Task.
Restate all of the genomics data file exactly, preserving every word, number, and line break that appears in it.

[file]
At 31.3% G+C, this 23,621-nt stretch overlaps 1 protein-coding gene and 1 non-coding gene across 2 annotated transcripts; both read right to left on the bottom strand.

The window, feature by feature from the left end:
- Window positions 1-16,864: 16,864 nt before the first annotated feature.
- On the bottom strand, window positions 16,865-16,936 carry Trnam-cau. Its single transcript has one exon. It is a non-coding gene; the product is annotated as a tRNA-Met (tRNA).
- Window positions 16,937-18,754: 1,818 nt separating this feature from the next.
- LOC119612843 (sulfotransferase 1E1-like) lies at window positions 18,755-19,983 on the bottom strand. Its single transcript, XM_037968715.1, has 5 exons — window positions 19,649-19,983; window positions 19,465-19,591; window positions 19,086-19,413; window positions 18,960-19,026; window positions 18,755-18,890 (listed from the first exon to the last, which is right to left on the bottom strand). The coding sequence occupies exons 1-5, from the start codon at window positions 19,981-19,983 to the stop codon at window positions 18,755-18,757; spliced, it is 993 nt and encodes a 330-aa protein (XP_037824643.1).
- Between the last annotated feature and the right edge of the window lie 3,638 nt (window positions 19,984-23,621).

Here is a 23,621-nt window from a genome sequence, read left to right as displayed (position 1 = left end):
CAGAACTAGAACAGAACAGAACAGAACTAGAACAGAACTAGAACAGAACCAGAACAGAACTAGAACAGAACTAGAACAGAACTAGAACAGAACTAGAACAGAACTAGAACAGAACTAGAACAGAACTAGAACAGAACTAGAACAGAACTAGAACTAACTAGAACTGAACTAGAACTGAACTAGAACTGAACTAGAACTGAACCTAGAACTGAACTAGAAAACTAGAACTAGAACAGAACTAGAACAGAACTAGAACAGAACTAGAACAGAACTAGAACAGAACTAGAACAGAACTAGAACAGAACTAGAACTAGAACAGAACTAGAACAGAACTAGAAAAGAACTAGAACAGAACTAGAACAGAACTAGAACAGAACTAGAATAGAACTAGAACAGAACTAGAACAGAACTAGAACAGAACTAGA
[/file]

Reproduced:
At 31.3% G+C, this 23,621-nt stretch overlaps 1 protein-coding gene and 1 non-coding gene across 2 annotated transcripts; both read right to left on the bottom strand.

The window, feature by feature from the left end:
- Window positions 1-16,864: 16,864 nt before the first annotated feature.
- On the bottom strand, window positions 16,865-16,936 carry Trnam-cau. Its single transcript has one exon. It is a non-coding gene; the product is annotated as a tRNA-Met (tRNA).
- Window positions 16,937-18,754: 1,818 nt separating this feature from the next.
- LOC119612843 (sulfotransferase 1E1-like) lies at window positions 18,755-19,983 on the bottom strand. Its single transcript, XM_037968715.1, has 5 exons — window positions 19,649-19,983; window positions 19,465-19,591; window positions 19,086-19,413; window positions 18,960-19,026; window positions 18,755-18,890 (listed from the first exon to the last, which is right to left on the bottom strand). The coding sequence occupies exons 1-5, from the start codon at window positions 19,981-19,983 to the stop codon at window positions 18,755-18,757; spliced, it is 993 nt and encodes a 330-aa protein (XP_037824643.1).
- Between the last annotated feature and the right edge of the window lie 3,638 nt (window positions 19,984-23,621).

Here is a 23,621-nt window from a genome sequence, read left to right as displayed (position 1 = left end):
CAGAACTAGAACAGAACAGAACAGAACTAGAACAGAACTAGAACAGAACCAGAACAGAACTAGAACAGAACTAGAACAGAACTAGAACAGAACTAGAACAGAACTAGAACAGAACTAGAACAGAACTAGAACAGAACTAGAACAGAACTAGAACTAACTAGAACTGAACTAGAACTGAACTAGAACTGAACTAGAACTGAACCTAGAACTGAACTAGAAAACTAGAACTAGAACAGAACTAGAACAGAACTAGAACAGAACTAGAACAGAACTAGAACAGAACTAGAACAGAACTAGAACAGAACTAGAACTAGAACAGAACTAGAACAGAACTAGAAAAGAACTAGAACAGAACTAGAACAGAACTAGAACAGAACTAGAATAGAACTAGAACAGAACTAGAACAGAACTAGAACAGAACTAGA